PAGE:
Clinton attended high school in Hot Springs, Arkansas and excelled as a saxophone player. He wanted to be a professional musician until, while serving as a Boys Nation delegate, he met President John F. Kennedy in the Rose Garden at the White House, where his political aspirations catalyzed.

Clinton graduated from Georgetown University in 1968 before earning a Rhodes scholarship to Oxford. He went on to receive a degree in law from Yale in 1973 before entering Arkansas politics. He lost his first campaign to become a congressman in the third district of Arkansas in 1974. Read the rest of this entry »

2010 NBA Draft Roundup: Kentucky Steals the Show

The NBA Draft took place in New York last night, and the first overall pick, John Wall of Kentucky, set a tone for the first round. Every time you looked up, there was another Wildcat walking up to the podium.john-wall-washington-wizards

After Wall went at #1 to the Washington Wizards, fellow freshman DeMarcus Cousins went to the Sacramento Kings at #5, junior Patrick Patterson went to Houston at #14, freshman Eric Bledsoe went to the Thunder at #18 and freshman Daniel Orton went 29th to the Magic giving Kentucky an astounding five first-round selections.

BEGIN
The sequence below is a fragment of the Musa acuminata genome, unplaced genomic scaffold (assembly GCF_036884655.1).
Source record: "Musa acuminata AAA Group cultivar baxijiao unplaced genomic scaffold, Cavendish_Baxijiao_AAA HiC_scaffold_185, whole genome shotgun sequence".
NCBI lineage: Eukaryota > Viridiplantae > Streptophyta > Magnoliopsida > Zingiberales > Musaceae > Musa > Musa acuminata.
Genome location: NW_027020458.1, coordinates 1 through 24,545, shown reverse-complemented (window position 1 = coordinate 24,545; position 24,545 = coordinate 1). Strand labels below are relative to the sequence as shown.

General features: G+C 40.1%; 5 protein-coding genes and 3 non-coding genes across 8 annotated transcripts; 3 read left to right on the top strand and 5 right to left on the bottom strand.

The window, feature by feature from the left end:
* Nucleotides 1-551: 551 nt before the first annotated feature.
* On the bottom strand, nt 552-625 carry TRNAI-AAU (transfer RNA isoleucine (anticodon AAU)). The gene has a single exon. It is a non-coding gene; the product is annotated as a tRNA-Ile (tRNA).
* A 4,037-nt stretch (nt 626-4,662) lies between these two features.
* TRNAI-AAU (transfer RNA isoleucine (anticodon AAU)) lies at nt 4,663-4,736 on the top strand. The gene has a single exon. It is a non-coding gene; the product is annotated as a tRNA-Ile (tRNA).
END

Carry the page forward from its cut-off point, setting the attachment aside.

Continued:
It was reminiscent of the 2005 draft, when four North Carolina Tar Heels were selected in the first 14 picks.

When I think about the group of Kentucky players, a thought creeps into my head: has the class designation lost all meaning in D-I college basketball? Read the rest of this entry »

The Most Unusual College Courses

A tree climbing course at Cornell University

A tree climbing course at Cornell University

In addition to American literature and psychology 101, some students can add queer musicology or tree climbing to their class schedule. Whether students are trying to find an easy filler class or just wanting to try something completely new, these unusual college courses seem to be popping up all over the country.

According to the Huffington Post College, here’s a list of some of the most unusual and coolest college courses: